Grimes & Fertitta, P.C.

Crashes and cuts: How lacerations can be life-threatening

Deep cuts and wounds, also known as lacerations, can be just as devastating as head injuries or spinal cord impacts. It's possible for victims to suffer lacerations from objects slicing across or through the body.

Some common causes of lacerations in car crashes are broken glass from windshields or windows, sharp edges of damaged metal and items that individuals have in their vehicles (debris). Even something as simple as a pencil can become a danger in a crash with enough force.

What should you know about lacerations?

The first thing to know is that minor lacerations are usually not a big deal. When it's only the skin involved, the body is typically able to recover on its own. However, if you have a full-thickness laceration, which is one that cuts into the subcutaneous tissues, muscles, organs or bones, you are in much worse shape.

With a significant laceration, you can expect several symptoms. These include:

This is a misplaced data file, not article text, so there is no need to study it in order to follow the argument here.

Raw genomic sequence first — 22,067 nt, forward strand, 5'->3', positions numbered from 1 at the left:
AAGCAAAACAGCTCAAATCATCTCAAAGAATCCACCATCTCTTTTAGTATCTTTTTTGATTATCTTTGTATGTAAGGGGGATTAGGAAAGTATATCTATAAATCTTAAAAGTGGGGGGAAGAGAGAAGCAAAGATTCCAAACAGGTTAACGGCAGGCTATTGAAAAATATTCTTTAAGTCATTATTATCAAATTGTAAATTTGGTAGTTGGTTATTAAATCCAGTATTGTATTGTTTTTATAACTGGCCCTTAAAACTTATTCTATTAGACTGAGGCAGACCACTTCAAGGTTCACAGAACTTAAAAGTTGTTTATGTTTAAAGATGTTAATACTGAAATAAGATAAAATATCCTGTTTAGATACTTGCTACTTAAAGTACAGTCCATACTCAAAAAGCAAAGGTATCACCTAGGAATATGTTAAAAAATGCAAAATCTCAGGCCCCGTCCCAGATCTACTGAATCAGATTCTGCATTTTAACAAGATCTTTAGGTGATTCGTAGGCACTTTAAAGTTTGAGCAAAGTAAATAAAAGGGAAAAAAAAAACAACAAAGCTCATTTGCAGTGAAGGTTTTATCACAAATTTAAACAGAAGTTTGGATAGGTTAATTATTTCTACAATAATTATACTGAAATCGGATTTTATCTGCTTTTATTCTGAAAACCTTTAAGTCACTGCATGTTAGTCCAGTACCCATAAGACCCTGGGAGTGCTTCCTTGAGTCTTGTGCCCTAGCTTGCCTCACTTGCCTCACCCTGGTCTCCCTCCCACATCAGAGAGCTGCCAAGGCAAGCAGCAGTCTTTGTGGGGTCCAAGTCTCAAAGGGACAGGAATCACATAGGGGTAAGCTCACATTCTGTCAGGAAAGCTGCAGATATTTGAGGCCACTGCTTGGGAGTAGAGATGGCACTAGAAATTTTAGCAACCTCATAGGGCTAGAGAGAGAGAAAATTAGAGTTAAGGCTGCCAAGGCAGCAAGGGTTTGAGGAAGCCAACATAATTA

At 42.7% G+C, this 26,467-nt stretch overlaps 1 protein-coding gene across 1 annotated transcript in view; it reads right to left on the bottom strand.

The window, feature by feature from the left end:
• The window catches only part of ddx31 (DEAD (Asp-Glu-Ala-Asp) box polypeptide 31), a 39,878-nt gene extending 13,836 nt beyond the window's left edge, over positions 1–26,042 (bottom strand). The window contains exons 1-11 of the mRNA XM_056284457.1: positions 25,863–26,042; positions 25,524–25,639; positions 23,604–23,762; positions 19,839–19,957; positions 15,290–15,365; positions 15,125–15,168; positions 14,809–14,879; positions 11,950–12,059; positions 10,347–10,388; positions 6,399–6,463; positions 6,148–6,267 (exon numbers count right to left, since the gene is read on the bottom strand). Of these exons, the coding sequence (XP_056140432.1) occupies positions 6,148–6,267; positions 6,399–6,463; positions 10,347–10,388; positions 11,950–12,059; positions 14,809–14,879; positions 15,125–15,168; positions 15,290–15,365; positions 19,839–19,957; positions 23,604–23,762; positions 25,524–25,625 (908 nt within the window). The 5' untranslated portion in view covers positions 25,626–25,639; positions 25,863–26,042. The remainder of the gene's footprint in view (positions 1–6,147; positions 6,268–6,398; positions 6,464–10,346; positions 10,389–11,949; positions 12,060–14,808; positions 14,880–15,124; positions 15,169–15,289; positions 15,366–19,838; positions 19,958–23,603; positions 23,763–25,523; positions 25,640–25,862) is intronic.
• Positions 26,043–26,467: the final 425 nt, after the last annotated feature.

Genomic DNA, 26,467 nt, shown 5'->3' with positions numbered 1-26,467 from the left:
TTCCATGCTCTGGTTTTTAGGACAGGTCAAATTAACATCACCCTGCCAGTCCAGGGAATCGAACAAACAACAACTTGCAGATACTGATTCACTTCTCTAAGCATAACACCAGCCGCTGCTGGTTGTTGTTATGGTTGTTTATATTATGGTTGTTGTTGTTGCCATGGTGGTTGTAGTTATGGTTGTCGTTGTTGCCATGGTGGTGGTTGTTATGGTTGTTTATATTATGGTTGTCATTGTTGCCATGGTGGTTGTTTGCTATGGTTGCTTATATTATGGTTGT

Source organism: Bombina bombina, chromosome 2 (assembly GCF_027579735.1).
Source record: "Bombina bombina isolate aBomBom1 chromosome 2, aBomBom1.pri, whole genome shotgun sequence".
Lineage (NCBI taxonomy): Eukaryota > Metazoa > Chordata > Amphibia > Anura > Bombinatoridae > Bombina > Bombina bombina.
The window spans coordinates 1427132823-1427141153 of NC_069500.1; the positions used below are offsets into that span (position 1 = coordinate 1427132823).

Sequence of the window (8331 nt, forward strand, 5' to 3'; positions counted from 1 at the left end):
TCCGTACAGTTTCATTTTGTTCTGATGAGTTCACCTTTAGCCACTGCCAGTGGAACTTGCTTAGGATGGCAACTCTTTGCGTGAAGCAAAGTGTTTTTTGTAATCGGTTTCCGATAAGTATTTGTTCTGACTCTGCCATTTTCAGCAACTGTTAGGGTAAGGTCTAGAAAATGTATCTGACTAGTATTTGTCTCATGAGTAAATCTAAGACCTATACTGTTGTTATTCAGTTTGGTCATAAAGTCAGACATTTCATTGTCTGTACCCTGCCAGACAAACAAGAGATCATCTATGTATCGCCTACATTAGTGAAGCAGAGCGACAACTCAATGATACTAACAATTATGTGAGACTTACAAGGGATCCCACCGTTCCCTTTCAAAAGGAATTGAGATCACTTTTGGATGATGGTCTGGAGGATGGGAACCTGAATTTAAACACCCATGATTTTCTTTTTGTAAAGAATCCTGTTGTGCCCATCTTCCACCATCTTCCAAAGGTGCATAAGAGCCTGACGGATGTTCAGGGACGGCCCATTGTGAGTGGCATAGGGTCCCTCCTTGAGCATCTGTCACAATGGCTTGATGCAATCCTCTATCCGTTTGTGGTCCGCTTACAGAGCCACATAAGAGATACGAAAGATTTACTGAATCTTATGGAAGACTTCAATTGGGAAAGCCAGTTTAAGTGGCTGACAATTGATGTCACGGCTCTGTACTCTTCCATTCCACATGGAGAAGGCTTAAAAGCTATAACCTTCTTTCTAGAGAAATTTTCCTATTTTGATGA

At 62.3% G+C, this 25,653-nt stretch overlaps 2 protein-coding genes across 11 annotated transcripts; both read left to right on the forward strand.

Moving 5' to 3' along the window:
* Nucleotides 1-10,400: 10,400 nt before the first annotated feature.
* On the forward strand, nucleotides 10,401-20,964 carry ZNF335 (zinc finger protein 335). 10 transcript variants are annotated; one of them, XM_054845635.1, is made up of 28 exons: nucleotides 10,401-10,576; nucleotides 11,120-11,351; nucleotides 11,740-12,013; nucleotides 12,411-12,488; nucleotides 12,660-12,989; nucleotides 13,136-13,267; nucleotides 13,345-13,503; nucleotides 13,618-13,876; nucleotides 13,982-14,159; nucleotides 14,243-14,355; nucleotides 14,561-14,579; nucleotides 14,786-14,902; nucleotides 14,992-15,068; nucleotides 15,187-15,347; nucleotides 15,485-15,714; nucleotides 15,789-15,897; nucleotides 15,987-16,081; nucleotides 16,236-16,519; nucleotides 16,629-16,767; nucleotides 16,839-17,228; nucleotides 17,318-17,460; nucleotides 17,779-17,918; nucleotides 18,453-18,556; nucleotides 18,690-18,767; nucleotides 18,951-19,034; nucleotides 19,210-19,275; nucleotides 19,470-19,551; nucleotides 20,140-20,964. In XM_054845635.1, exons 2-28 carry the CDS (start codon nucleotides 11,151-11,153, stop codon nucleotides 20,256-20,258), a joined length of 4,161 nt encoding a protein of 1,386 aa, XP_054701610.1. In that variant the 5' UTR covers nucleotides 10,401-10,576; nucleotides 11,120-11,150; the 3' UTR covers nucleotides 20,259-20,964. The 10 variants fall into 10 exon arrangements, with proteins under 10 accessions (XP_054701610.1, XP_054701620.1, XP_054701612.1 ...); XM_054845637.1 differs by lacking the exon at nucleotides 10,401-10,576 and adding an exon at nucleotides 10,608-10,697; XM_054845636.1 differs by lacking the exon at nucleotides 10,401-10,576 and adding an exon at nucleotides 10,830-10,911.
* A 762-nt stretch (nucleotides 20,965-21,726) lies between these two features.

• Bleeding
  • Pain
  • Inflammation

Sometimes, lacerations open the skin enough for organs or internal muscles or tissues to literally fall out of the body. These are life-threatening injuries and have a high potential for infection.

How are lacerations treated?

Depending on the severity, the treatments could include simple washing and bandaging or result in a need for surgery. Healing usually begins once the wound is closed, typically with tissue tapes, sutures or skin adhesives. If a wound is infected, it's not going to be closed by medical providers in the majority of cases, unless not doing so would be more dangerous.

When a wound becomes infected, secondary healing (while allowing it to remain open) helps doctors monitor the injury as it closes on its own. Treatment primarily occurs through antibiotics and monitoring after the initial cleaning. Once the wound heals for around five to 10 days in a moist environment, the medical providers will examine it to determine if it is clean and healthy tissue that can now be closed. If so, then it is sutured shut.

It's typical for people with full-thickness or moderate lacerations to use antibiotics to prevent and treat infection. In addition, there may be sutures and additional tissue tapes to strengthen the wound as it heals.

People who have significant lacerations may take time to recover. There could be a great deal of blood loss and pain, both of which take a toll on those recovering. Patients should be cautious and rest as they recover through the initial stages of healing.

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